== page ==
Among the grassy banks, close to beech hanger woodland, islands of pink and purple have appeared. They’re reminiscent of the night lights on airport runways. But unlike airports, whose purpose is to take us somewhere else (or was – it seems so long ago now), these pink and purple indicators encourage us to linger. These are the orchids of Yoesden nature reserve, near Bledlow Ridge just outside High Wycombe.
The Berks, Bucks and Oxon Wildlife Trust (BBOWT), who manage the site, note that “Yoesden has changed little over the centuries”: sheep grazing in medieval times, bodgers (local craftsmen specialising in wood) in Victorian times. BBOWT bought this site in 2014, raising enough money from a public appeal to acquire three plots of land adjacent to the initial purchase.
Yoesden’s south-westerly aspect, descending steeply from the woods, enables plenty of sun to warm the slopes. The stars of the many plants which take advantage of these conditions are the orchids which appear in June. The common-spotted, the chalk fragrant- and the pyramidal orchid are all here, basking in the afternoon sun and gentle breeze. In addition to orchids, you may also spot the Chiltern gentian, kidney vetch and horseshoe vetch.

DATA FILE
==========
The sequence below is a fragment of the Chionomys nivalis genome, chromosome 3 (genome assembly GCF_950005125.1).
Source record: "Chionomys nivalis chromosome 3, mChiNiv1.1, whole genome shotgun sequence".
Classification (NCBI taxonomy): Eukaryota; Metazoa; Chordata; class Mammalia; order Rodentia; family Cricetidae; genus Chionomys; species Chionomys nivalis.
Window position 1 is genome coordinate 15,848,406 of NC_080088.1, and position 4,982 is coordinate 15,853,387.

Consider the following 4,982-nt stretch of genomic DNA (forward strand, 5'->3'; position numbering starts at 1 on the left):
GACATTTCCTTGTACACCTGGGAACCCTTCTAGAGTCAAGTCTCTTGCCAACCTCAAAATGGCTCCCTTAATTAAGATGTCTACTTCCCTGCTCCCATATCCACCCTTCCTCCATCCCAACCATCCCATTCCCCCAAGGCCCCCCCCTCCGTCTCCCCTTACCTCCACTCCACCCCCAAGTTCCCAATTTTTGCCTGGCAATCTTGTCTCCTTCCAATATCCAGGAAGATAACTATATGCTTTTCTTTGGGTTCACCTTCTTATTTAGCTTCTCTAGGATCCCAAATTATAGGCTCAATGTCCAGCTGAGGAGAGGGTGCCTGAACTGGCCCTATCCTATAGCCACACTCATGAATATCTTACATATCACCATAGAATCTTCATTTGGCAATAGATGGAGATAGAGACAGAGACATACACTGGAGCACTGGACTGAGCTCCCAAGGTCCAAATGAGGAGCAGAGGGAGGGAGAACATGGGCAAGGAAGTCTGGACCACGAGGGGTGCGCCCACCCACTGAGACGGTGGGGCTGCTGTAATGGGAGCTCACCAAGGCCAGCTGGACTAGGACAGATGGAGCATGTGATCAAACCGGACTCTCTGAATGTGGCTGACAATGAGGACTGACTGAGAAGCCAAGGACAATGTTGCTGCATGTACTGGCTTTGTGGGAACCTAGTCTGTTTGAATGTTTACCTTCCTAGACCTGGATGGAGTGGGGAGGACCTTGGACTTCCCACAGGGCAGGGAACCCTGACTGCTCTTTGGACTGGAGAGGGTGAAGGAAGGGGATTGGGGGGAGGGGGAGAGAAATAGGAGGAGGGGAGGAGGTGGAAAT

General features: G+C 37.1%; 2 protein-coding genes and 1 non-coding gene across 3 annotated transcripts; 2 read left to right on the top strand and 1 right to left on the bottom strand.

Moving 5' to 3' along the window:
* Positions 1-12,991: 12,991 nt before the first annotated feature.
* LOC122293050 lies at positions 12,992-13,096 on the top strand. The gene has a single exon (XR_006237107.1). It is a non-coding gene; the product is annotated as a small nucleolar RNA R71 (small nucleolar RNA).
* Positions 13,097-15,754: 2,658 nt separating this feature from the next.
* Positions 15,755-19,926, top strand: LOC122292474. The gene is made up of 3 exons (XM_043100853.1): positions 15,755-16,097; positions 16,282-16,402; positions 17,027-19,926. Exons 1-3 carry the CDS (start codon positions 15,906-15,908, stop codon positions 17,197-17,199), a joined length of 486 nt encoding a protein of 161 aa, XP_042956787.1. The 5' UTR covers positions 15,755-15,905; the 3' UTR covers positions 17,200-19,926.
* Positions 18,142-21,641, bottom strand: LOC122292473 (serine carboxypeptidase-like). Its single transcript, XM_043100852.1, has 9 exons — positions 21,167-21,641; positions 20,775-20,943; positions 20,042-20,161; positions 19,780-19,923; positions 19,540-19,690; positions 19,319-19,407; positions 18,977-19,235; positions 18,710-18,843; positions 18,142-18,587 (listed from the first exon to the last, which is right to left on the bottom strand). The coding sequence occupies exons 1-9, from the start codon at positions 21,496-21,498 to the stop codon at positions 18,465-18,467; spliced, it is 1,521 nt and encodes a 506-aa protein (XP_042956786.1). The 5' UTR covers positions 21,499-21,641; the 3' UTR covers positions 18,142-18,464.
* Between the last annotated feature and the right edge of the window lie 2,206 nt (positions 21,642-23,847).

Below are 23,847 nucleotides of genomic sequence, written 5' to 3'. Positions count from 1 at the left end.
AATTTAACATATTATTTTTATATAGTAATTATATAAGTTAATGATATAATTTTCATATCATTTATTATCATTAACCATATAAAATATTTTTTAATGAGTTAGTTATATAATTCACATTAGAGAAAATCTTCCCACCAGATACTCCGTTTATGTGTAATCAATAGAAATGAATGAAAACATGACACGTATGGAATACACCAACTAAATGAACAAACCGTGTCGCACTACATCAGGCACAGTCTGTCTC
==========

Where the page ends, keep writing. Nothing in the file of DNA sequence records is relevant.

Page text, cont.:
The last-named is significant as a foodplant for caterpillars of the Adonis blue, one of the scarcest of the 28 species of butterflies which inhabit Yoesden and probably the most spectacular. We didn’t see its brilliant blue wings on this visit, nor the paler small blue and chalkhill blue, but the marbled white, the comma and the tortoiseshell all flitted around us, along with several meadow browns, their single “eyes” seeming to wink.
By autumn the orchids and butterflies will have gone. But there’s plenty more to see in autumn, or the following spring, whether on the slope or in the woodland beneath the beech, whitebeam and yew trees. It’s a tranquil place to be: a reminder, after recent months, that not all of nature is out to get us.